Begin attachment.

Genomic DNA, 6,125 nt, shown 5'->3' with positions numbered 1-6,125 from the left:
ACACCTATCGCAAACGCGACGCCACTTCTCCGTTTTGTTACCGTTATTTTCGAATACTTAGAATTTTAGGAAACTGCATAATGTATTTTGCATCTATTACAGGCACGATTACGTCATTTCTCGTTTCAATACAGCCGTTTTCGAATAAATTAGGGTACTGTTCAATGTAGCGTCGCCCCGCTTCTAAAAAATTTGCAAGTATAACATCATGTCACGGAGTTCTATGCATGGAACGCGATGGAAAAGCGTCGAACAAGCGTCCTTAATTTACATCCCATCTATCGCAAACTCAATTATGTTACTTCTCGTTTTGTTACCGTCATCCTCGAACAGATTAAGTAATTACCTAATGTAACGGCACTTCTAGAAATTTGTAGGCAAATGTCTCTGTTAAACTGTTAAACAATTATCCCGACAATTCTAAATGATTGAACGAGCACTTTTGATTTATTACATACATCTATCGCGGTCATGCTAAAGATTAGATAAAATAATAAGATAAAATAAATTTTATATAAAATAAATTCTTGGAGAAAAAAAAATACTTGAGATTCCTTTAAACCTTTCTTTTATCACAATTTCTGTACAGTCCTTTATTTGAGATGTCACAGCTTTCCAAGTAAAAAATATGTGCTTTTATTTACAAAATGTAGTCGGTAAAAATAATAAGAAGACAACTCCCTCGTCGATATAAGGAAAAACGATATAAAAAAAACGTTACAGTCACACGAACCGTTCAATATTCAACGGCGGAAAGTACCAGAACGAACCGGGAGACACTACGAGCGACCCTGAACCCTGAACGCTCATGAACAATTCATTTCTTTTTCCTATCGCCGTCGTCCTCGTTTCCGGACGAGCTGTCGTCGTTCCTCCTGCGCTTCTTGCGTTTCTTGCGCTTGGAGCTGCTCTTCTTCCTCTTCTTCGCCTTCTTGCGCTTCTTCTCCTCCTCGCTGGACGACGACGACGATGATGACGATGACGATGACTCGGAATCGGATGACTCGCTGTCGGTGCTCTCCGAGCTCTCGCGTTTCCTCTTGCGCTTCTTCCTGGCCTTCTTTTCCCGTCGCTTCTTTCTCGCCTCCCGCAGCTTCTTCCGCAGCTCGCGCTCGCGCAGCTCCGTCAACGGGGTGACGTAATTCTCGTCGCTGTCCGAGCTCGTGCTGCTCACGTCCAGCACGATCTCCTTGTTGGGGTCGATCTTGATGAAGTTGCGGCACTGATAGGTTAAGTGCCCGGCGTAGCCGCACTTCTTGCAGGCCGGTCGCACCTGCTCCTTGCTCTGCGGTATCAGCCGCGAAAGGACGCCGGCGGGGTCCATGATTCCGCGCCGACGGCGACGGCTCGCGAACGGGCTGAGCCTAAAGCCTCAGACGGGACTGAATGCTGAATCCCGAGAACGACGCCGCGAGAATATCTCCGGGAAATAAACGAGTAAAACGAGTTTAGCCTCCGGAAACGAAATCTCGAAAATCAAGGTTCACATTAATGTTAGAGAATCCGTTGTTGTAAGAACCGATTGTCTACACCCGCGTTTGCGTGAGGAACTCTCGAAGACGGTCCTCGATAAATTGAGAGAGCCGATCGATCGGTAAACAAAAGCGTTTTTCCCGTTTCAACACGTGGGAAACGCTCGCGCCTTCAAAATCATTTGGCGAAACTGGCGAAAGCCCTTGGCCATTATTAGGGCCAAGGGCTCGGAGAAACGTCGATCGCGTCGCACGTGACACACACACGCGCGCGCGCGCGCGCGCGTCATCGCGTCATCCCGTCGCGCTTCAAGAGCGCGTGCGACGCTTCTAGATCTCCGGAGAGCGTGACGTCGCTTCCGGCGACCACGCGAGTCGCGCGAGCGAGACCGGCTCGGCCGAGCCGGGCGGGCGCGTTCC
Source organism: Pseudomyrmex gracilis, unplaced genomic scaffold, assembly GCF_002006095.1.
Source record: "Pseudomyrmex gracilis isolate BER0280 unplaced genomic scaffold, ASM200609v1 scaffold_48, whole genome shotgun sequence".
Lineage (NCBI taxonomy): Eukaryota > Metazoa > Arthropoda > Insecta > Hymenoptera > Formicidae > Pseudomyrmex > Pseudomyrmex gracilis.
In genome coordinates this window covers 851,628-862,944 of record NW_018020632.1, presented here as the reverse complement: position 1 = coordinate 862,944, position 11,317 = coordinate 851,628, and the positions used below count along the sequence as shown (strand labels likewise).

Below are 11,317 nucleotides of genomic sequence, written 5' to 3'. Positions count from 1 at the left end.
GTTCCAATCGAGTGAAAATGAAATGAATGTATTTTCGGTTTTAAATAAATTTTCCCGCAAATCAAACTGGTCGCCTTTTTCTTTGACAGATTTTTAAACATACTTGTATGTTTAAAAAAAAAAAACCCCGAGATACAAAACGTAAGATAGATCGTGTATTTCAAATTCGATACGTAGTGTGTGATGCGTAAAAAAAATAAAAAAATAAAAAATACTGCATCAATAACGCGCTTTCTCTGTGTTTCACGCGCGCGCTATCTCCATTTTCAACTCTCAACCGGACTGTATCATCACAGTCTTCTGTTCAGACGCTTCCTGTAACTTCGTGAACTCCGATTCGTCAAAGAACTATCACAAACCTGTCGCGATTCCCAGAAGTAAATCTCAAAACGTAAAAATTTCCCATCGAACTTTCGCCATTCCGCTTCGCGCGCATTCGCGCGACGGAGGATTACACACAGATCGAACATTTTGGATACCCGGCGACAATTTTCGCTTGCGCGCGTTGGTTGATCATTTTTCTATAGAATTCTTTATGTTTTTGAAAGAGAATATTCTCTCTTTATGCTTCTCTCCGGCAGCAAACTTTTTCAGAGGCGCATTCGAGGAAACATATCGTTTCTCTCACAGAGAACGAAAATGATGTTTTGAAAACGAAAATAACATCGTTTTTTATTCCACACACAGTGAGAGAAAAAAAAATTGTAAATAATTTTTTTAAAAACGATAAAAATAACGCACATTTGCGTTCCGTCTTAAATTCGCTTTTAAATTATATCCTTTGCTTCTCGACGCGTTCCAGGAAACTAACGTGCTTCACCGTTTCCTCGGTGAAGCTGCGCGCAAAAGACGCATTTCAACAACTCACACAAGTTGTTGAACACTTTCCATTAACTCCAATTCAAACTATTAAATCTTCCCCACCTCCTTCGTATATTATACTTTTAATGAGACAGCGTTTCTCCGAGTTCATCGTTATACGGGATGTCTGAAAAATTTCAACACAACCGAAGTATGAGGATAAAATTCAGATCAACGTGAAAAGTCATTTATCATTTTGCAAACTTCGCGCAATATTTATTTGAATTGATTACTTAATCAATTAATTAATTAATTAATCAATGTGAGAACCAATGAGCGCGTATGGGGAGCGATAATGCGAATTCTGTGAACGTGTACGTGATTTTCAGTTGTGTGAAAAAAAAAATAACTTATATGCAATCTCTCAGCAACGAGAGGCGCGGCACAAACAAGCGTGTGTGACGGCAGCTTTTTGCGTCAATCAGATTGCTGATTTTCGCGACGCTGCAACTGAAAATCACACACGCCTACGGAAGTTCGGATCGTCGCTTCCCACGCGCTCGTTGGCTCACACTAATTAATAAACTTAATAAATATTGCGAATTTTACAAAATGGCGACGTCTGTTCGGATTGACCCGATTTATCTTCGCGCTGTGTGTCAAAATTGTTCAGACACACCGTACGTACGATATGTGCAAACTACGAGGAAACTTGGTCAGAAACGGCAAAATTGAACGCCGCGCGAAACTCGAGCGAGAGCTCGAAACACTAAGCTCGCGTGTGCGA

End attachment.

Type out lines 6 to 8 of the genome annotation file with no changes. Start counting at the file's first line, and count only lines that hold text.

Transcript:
In genome coordinates this window covers 851,628-862,944 of record NW_018020632.1, presented here as the reverse complement: position 1 = coordinate 862,944, position 11,317 = coordinate 851,628, and the positions used below count along the sequence as shown (strand labels likewise).

Below are 11,317 nucleotides of genomic sequence, written 5' to 3'. Positions count from 1 at the left end.
GTTCCAATCGAGTGAAAATGAAATGAATGTATTTTCGGTTTTAAATAAATTTTCCCGCAAATCAAACTGGTCGCCTTTTTCTTTGACAGATTTTTAAACATACTTGTATGTTTAAAAAAAAAAAACCCCGAGATACAAAACGTAAGATAGATCGTGTATTTCAAATTCGATACGTAGTGTGTGATGCGTAAAAAAAATAAAAAAATAAAAAATACTGCATCAATAACGCGCTTTCTCTGTGTTTCACGCGCGCGCTATCTCCATTTTCAACTCTCAACCGGACTGTATCATCACAGTCTTCTGTTCAGACGCTTCCTGTAACTTCGTGAACTCCGATTCGTCAAAGAACTATCACAAACCTGTCGCGATTCCCAGAAGTAAATCTCAAAACGTAAAAATTTCCCATCGAACTTTCGCCATTCCGCTTCGCGCGCATTCGCGCGACGGAGGATTACACACAGATCGAACATTTTGGATACCCGGCGACAATTTTCGCTTGCGCGCGTTGGTTGATCATTTTTCTATAGAATTCTTTATGTTTTTGAAAGAGAATATTCTCTCTTTATGCTTCTCTCCGGCAGCAAACTTTTTCAGAGGCGCATTCGAGGAAACATATCGTTTCTCTCACAGAGAACGAAAATGATGTTTTGAAAACGAAAATAACATCGTTTTTTATTCCACACACAGTGAGAGAAAAAAAAATTGTAAATAATTTTTTTAAAAACGATAAAAATAACGCACATTTGCGTTCCGTCTTAAATTCGCTTTTAAATTATATCCTTTGCTTCTCGACGCGTTCCAGGAAACTAACGTGCTTCACCGTTTCCTCGGTGAAGCTGCGCGCAAAAGACGCATTTCAACAACTCACACAAGTTGTTGAACACTTTCCATTAACTCCAATTCAAACTATTAAATCTTCCCCACCTCCTTCGTATATTATACTTTTAATGAGACAGCGTTTCTCCGAGTTCATCGTTATACGGGATGTCTGAAAAATTTCAACACAACCGAAGTATGAGGATAAAATTCAGATCAACGTGAAAAGTCATTTATCATTTTGCAAACTTCGCGCAATATTTATTTGAATTGATTACTTAATCAATTAATTAATTAATTAATCAATGTGAGAACCAATGAGCGCGTATGGGGAGCGATAATGCGAATTCTGTGAACGTGTACGTGATTTTCAGTTGTGTGAAAAAAAAAATAACTTATATGCAATCTCTCAGCAACGAGAGGCGCGGCACAAACAAGCGTGTGTGACGGCAGCTTTTTGCGTCAATCAGATTGCTGATTTTCGCGACGCTGCAACTGAAAATCACACACGCCTACGGAAGTTCGGATCGTCGCTTCCCACGCGCTCGTTGGCTCACACTAATTAATAAACTTAATAAATATTGCGAATTTTACAAAATGGCGACGTCTGTTCGGATTGACCCGATTTATCTTCGCGCTGTGTGTCAAAATTGTTCAGACACACCGTACGTACGATATGTGCAAACTACGAGGAAACTTGGTCAGAAACGGCAAAATTGAACGCCGCGCGAAACTCGAGCGAGAGCTCGAAACACTAAGCTCGCGTGTGCGA